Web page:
Ravaging Of Athens “Lungs” Revealed By Fires

26 August 2009

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ATHENS – Among the acres of forests in the outskirts of Athens reduced to cinders by a three-day inferno, expensive villas with pools have appeared.

“Every time there is a fire we discover new communities we never knew existed,” Greenpeace Greece director Nikos Haralambides told Reuters. “We have a state that just keeps legalizing unauthorized development.”

A public prosecutor has ordered an investigation into whether arson was behind the fire that destroyed about 150 houses and thousands of acres of woods and farmland.

Although Mediterranean forests often burn in dry, hot weather, Greeks who have watched their capital expand dramatically into nearby valleys and mountains are convinced greedy developers are behind many of the fires.

“It’s time to put an end to this sick and dangerous phenomenon,” said the conservative Kathimerini daily in its main editorial. “Construction must no longer be allowed in the capital’s much-afflicted lungs.”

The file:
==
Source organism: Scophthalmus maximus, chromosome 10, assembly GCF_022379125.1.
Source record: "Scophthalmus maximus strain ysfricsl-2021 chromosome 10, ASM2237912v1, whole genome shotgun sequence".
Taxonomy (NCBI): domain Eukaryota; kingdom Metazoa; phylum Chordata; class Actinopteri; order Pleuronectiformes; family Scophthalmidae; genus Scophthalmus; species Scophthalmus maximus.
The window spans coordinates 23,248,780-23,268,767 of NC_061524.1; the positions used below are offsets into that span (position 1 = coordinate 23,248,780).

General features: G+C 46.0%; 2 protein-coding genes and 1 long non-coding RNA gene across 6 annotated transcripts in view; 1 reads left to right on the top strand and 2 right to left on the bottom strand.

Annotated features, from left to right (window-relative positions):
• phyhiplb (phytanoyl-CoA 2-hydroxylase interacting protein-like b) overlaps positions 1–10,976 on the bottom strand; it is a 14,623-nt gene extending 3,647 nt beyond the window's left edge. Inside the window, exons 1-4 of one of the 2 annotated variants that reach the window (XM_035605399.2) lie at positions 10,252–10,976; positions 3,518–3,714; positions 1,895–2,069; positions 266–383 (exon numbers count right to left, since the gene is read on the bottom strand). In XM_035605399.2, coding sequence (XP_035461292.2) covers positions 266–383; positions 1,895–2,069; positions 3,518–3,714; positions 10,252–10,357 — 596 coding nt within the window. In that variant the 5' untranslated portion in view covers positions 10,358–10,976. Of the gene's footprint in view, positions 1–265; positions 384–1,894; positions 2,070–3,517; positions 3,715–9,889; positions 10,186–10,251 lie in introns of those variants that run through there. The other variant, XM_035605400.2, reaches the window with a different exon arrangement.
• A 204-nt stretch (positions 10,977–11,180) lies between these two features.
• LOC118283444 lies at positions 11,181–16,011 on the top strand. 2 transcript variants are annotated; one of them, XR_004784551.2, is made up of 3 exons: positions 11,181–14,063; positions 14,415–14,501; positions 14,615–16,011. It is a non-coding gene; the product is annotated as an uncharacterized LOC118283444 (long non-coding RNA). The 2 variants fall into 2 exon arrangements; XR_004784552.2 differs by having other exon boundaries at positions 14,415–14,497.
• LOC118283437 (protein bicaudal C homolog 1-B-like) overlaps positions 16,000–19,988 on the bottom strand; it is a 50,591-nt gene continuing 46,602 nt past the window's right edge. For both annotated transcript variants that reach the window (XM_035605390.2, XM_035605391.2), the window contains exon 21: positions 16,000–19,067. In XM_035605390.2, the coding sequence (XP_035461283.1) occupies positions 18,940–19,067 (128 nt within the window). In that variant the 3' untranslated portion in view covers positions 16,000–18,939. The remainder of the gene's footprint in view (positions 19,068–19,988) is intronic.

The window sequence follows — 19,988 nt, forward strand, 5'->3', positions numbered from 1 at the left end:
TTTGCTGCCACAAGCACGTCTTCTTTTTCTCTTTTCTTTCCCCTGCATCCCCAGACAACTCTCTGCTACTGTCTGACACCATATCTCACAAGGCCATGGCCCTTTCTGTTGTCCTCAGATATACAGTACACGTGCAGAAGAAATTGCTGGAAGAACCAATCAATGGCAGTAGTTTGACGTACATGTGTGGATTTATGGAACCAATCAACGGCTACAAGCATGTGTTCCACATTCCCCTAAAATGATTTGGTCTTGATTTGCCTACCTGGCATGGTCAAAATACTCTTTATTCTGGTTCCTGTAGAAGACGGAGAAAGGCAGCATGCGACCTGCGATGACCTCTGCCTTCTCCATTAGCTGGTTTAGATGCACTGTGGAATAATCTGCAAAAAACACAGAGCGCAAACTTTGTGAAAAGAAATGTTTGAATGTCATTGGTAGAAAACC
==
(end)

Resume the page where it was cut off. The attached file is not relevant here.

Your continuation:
Athens was a village clinging to the foot of the Acropolis when it was declared the capital of the new-born modern Greek state in 1834, and it has now thrown its tentacles across the surrounding mountains of Parnitha, Hymettus and Pendeli.

Rural workers have flocked to the city looking for employment in recent decades and the demand for housing has overtaken urban planning. Many buildings were put up first and legalized later by governments eager to secure votes.

“The pressure to build homes inside the forest is enormous, especially in the outskirts of the city,” Haralambides said.

A recent city plan for Athens plans to turn about 62,000 acres of what was mostly farm and forest land into urban areas.

With construction a main driver of Greece’s slowing economy, measures to boost activity would bring political gains to the conservative government which trails the socialist opposition as it faces an election by March.

Environment and City Planning Minister George Souflias, under fire for building a holiday home near Athens without a valid license, has vowed all the burned Attica forests will be replanted.

“The application of the law ensures that where there was forest there will continue to be forest,” he said.

Ecologists say that as the forests recede, life in the Greek metropolis of nearly 5 million people will become more oppressive with rising pollution, summer heat and winter floods.

“It is a huge environmental disaster,” forestry expert Nikos Chlykas told Reuters. “The political cost of not taking measures is now bigger than the cost of not legalizing illegal construction.”

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